Wheezing Rooster Lost his crow

dangercarrie

In the Brooder
5 Years
May 20, 2014
10
0
22
My rooster has had a series of unfortunate events. A few weeks ago he staggered out of the coop, had a yellowish diarrhea and no appetite. I gave him some nutridrench and flushed him out with molasses water. I thought he may have eaten something bad. He also lost his ability to crow. He had started getting better, eating and gaining some weight, but now he is having raspy breathing and has his mouth open. Today he made some weird noises and fell over. Any thoughts? Also I have not noticed any nasal discharge.
 
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Eggcessive

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Premium Feather Member
10 Years
Apr 3, 2011
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He could have a respiratory disease, either viral, bacterial, or fungal. How old is he? Did he have symptoms of coccidiosis a few weeks ago when you noticed his diarrhea? Symptoms are lethargy, weakness, standing puffed up, diarrhea (with or without blood,) and poor appetite. Has it been wet and rainy where you live, where mold and aspergillosis may be a problem? His symptoms sound similar to aspergillosis or other respiratory diseases such as infectious bronchitis, MG, coryza, and ILT. Here is a good link to read about these diseases:
http://edis.ifas.ufl.edu/ps044
http://www.thepoultrysite.com/diseaseinfo/7/aspergillosis
http://www.aspergillus.org.uk/indexhome.htm?secure/veterinary/Poultdis1.html~main

Aspergillosis/ brooder pneumonia/ mycotic
pneumonia: When the source of the disease is the
hatchery, the disease is called brooder pneumonia.
In older birds, the disease is called aspergillosis. All
birds (domestic poultry, pigeons, canary and zoo bird
species), animals, humans, and plants are
susceptible.
Aspergillosis occurs as an acute disease of
young birds and a chronic disease in mature birds.
Young birds have trouble breathing and gasp for air.
Characteristically, there are no rales or respiratory
sounds associated with aspergillosis. Feed
consumption decreases. Occasionally there is
paralysis or convulsions caused by the fungal toxin.
Mortality in young birds averages 5-20 percent, but
may be as high as 50 percent. Mature birds also
have respiratory distress, reduced feed consumption,
and may have a bluish and dark color of the skin
(cyanosis). Nervous disorders, such as twisted
necks, may occur in a few birds. Mortality in mature
birds is usually less than 5 percent. Aspergillosis is
caused by a fungus. The fungus grows well at room
temperature and higher. All litter and nest materials
(peat moss, peanut hulls, sawdust, peat, bark, straw)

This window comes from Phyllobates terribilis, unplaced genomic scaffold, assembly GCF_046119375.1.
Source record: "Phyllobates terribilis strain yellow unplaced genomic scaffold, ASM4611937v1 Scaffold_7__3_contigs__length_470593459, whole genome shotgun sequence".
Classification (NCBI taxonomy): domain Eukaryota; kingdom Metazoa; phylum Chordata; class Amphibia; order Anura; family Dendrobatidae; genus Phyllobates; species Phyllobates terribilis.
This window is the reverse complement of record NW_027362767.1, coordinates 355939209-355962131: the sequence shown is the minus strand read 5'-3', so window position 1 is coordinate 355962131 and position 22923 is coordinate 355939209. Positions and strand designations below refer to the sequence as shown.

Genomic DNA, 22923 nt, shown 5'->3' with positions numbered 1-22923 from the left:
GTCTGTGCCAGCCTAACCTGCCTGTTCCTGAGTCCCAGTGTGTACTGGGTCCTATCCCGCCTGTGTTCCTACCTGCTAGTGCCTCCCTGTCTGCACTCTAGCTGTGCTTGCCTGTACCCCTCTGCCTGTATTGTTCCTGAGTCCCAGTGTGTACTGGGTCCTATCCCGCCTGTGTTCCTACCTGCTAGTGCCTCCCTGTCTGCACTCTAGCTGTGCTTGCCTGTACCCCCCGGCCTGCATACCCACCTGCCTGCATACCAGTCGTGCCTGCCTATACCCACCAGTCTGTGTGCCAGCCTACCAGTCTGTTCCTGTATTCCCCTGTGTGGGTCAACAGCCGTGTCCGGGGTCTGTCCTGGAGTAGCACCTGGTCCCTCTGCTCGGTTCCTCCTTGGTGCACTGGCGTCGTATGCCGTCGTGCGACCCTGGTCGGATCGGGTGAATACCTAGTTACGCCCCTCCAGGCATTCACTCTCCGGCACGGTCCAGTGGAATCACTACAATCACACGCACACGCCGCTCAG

have been known to have been contaminated with
aspergillus. Feed and water should be suspect when
attempting to identify the source of contamination.
 

dangercarrie

In the Brooder
5 Years
May 20, 2014
10
0
22
He is about 5 months old, and he did have those symptoms listed above. How can you tell if feed is moldy? Would it have blue in it? You'd think that would be easy to tell, but the feed is all ground up with powders and green bits....
 

dangercarrie

In the Brooder
5 Years
May 20, 2014
10
0
22
I'm working on building immune systems and breeding for resistance. I can see a respiratory disease hitting him when his immune system was already down. It has been a couple weeks and no one else is showing any symptoms of illness. I'm curious if anyone knows what vermillion is, I saw it on another post in relation to a rooster who had lost his crow, but I have been able to find any info on it. I also had stuck a qtip down his throat to check for gape worm, but there were no red strings on it. It has been hard to actually look down his throat to see if there is any sign.
 

Eggcessive

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Premium Feather Member
10 Years
Apr 3, 2011
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southern Ohio
Moldy feed is usually dusty and gray, and is very easy to tell by the moldy smell to it. I have a rather dark old coop, and once found moldy scratch grains after I had used them a couple of days. Now I smell every bag of feed, and look carefully for any signs of it. Vermillion is a shade of red in paints, such as oil and watercolor. I can't find any other meaning.
 

dangercarrie

In the Brooder
5 Years
May 20, 2014
10
0
22
Thank you so much! I wonder if the person talking about it was referring to barn paint then, or had just spelled whatever they were referring to incorrectly. The only other reference I had been able to find was as city name.
 

Eggcessive

Addict
Premium Feather Member
10 Years
Apr 3, 2011
58,738
50,228
1,302
southern Ohio
The only way you can see gapeworm is the kill the chicken, and cut open the trachea or windpipe. If chickens have gapeworm, they are gaping and gasping so bad that they can't eat and drink. Respiratory diseases can easily look like gapeworm.
 

toynutz

Chirping
5 Years
Jul 24, 2014
102
24
61
Pacific NW
Vermilion is also a plant that usually grows along coastlines and doesn't grow well in a normal garden so it'd be a rare find in a backyard setting. And for what it's worth, one of my girls had pneumonia recently. I took her to the vet and he was worried about aspergillosis... I learned it can be in the environment and found a few wet places where they free ranged and fenced them off. She's okay now so I don't know if that's what she had but I watch where they go and what they eat a lot more carefully now.
 

dangercarrie

In the Brooder
5 Years
May 20, 2014
10
0
22
Just an update on my roo. I put apple cider vinegar and garlic cloves in the water, and some vetrx on his nostrils at night. His breathing has returned to normal and his crow is back!
 

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